Misty metaverse: blurring letter of the law

30 Nov 2022 10:45h - 11:45h

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Event report

The session’s discourse on the metaverse revolved around the metaverse as a virtual social media platform or more idealistically, the metaverse as a virtual universe that comprises similar conditions and opportunities as the real world in terms of existence, rights, and ability to act and participate in society. The term metaverse has its origins in the 1992 science fiction novel Snow Crash as a combination of ‘meta’ and ‘universe’. Various metaverses have been developed for popular use such as virtual world platforms like Second Life. Some metaverse iterations involve integration between virtual and physical spaces and virtual economies. Currently, most platforms have virtual identities, avatars, and inventories that are tied to just one platform, but the metaverse might allow you to create a persona that you can take everywhere as easily as you can copy your profile picture from one social network to another.

Government actors fear the loss of national sovereignty in virtual platforms and the amplification of unprecedented new risks in terms of cybercrime and data breaches, while private actors consider virtual reality platforms such as the metaverse a voluntary community and its governance should be left to the community members and not to the state or decentralised entity that is not part of that community. 

All actors agree that there should be a set of common rules and codes of conduct on the metaverse(s). The extent and depth, however, seem to differ. Regulating the metaverse is posing similar challenges to policymakers as regulating and governing cyberspace and the internet. 

The main challenges include: 

  • Fragmentation
  • Crime attribution
  • Applicable legislation and enforcement
  • Diversity and inclusion
  • Digital safety and data protection
  • Access and speed in rural areas

The concept of the metaverse(s) will bring these challenges to an even more complex level depending on the technologies used to implement the metaverse and the local, national, and regional versions of these platforms. Many technologies used to establish the metaverse include hardware and software, such as virtual reality technology, cryptocurrencies, artificial intelligence, etc. Many governments and companies are already facing problems in regulating these emerging technologies individually.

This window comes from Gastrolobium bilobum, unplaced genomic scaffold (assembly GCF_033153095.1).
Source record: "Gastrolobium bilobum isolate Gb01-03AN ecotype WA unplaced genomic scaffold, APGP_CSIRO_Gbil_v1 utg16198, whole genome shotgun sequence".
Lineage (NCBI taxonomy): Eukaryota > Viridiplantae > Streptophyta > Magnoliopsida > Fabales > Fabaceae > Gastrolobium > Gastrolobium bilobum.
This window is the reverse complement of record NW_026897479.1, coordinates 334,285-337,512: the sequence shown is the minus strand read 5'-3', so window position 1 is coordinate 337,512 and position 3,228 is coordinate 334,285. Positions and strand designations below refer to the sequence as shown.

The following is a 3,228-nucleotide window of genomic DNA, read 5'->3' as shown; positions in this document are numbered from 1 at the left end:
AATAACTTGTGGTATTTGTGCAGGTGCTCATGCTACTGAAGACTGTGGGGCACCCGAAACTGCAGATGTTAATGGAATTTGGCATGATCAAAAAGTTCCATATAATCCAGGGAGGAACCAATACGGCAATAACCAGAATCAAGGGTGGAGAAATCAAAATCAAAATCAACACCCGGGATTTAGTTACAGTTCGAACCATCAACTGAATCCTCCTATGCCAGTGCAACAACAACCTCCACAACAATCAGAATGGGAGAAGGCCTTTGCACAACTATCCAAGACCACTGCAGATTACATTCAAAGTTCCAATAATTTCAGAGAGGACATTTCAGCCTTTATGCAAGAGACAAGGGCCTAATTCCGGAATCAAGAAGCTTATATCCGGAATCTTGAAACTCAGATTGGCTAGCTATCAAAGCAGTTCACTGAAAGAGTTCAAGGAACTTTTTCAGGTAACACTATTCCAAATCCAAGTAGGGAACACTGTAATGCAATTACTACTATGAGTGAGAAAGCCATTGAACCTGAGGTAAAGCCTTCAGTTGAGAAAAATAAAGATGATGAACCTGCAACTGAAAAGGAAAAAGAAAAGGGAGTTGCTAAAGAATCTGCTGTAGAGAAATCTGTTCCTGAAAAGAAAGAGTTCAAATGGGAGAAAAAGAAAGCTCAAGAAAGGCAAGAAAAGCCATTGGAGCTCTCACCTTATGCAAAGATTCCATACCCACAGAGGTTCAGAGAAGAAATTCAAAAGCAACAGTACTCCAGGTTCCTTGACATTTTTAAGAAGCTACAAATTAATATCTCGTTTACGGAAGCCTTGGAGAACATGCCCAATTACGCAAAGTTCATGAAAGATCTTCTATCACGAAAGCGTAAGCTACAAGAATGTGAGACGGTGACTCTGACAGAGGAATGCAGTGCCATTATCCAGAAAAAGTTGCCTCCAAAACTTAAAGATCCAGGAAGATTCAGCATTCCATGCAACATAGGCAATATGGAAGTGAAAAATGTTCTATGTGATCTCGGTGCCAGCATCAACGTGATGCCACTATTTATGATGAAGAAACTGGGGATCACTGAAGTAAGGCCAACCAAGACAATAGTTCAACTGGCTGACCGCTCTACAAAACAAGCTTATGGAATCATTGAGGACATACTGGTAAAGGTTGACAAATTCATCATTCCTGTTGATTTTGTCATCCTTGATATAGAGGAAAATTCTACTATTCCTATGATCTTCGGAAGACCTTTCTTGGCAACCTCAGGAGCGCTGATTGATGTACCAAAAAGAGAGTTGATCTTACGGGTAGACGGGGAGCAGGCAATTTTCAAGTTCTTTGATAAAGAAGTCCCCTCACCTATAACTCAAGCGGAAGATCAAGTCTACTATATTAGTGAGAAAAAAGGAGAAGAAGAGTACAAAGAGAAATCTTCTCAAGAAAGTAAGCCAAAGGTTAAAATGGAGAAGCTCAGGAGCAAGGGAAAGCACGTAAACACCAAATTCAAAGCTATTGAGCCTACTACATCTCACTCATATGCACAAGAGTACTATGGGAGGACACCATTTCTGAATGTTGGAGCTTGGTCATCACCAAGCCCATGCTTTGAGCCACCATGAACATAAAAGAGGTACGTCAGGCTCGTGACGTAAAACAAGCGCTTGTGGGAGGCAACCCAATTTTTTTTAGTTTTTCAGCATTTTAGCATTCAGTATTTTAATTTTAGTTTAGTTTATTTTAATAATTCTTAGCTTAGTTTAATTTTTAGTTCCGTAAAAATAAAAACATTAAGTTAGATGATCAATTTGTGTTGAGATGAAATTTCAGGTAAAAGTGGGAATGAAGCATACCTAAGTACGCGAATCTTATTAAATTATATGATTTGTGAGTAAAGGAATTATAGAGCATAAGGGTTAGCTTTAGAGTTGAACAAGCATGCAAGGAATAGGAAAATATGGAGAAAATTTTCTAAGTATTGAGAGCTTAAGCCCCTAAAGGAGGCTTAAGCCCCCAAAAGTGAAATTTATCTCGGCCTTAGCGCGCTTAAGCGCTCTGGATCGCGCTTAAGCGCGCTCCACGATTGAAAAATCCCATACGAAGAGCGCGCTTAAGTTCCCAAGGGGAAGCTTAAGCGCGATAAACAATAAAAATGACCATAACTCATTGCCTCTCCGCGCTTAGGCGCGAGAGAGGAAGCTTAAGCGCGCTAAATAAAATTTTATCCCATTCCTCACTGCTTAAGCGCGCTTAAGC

Nonetheless, some countries like the Philippines and Vietnam are investing heavily in the metaverse and see clear benefits from it. The WHO has published a report on digital health and considers the benefits the metaverse could bring to people living in rural areas, who can get medical advice from a virtual avatar of a doctor. Further, proposed applications for metaverse technology include improving work productivity, interactive learning environments, e-commerce, digital health, and fashion.

Society is clearly in the very early stages of the metaverse, but there is a need to start discussing potential security and legal problems now, before the global community faces challenges it could have anticipated earlier. The UN Global Digital Compact that all internet governance actors are working on, could provide guidance on the rules and governance of metaverses. The establishment of the Digital Compact is part of the Common Agenda 2030 and a result of the UN High-Level Panel on Digital Cooperation.


The session in keywords

WS364 WORDCLOUD Misty Metaverse Blurring Letter of the Law IGF2022